The demise of Shakespeare in schools, evidenced by a fall off in demand at the RSC, is an entirely predictable outcome of the Government's decision to scrap Key Stage 3 tests. In many schools, the only reason the Bard was taught to less able pupils under 14 was because of its place on the curriculum and in the tests. Teachers believe they are exercising their professional judgment that a significant proportion of pupils find Shakespeare too difficult. For years, the curriculum authority had been trying to ditch this test but were resisted by successive secretaries of state.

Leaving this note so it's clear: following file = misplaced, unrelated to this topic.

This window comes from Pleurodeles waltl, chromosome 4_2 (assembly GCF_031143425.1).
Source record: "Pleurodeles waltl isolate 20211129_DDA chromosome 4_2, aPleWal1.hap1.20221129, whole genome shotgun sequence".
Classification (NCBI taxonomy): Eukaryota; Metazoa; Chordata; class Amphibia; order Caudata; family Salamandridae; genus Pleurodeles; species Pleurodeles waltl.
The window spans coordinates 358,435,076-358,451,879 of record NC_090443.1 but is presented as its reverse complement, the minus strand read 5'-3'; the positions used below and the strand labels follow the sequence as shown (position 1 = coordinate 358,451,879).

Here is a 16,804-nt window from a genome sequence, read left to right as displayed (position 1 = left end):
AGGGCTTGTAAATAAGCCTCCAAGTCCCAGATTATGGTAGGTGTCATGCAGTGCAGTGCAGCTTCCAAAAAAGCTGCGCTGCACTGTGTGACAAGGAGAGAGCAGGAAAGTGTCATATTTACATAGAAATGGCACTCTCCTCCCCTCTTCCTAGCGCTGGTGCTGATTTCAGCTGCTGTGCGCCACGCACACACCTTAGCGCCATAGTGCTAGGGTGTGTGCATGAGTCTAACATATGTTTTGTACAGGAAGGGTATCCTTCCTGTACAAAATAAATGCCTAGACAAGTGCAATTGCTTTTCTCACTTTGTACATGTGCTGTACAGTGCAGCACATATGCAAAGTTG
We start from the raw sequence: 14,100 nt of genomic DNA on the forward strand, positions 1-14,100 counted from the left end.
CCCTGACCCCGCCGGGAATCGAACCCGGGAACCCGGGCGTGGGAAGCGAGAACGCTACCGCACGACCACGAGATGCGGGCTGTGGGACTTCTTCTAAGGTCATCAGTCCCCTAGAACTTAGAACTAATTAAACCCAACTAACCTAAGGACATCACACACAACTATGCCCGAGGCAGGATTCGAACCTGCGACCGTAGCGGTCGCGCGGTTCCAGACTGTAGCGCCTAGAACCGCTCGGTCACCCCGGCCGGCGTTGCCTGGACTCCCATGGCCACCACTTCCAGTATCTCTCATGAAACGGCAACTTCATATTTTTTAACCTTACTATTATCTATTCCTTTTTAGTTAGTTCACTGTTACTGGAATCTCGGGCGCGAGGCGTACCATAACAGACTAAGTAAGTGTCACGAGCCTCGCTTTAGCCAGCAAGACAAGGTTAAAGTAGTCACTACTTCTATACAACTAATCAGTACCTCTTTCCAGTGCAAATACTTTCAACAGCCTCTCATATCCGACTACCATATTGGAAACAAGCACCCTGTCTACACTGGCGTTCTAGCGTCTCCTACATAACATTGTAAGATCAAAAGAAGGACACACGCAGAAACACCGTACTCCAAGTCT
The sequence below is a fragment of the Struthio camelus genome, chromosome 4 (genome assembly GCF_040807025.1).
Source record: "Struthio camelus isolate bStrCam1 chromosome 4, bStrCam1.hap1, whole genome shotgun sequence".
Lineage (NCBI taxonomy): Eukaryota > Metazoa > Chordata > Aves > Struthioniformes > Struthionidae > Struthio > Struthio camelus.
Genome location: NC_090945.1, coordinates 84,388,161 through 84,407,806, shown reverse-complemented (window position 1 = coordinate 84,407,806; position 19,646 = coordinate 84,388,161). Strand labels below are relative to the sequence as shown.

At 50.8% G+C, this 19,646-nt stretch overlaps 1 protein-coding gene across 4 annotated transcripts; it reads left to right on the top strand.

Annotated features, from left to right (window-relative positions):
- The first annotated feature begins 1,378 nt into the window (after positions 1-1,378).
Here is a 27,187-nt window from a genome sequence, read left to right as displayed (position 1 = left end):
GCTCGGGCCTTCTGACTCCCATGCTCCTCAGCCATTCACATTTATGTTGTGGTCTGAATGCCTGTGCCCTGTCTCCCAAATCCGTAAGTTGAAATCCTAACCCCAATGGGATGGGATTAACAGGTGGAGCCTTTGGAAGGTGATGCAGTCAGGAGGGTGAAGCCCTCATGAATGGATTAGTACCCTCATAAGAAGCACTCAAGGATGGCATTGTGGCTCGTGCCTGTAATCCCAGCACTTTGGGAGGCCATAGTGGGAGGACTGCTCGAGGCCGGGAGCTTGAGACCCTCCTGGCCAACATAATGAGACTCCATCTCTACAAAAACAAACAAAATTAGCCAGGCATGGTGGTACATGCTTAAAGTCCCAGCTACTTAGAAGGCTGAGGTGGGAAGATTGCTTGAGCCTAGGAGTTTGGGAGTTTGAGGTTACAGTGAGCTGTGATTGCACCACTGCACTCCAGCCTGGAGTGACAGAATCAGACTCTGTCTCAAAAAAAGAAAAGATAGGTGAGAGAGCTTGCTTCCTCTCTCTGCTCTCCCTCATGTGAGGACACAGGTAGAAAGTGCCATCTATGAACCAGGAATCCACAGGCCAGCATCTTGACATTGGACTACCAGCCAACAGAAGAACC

But it was to ensure that everyone was exposed to England's greatest playwright that the National Curriculum gave his works such prominence. Those who demanded the demise of the tests - including the Schools Select Committee - should have understood this. The question we need to decide is whether every pupil should have an entitlement to certain subjects and experiences. By scrapping the Shakespeare test along with other KS3 tests, the decision was also effectively made to downgrade Shakespeare in schools. The only surprise is that the architects of this decision should be so surprised.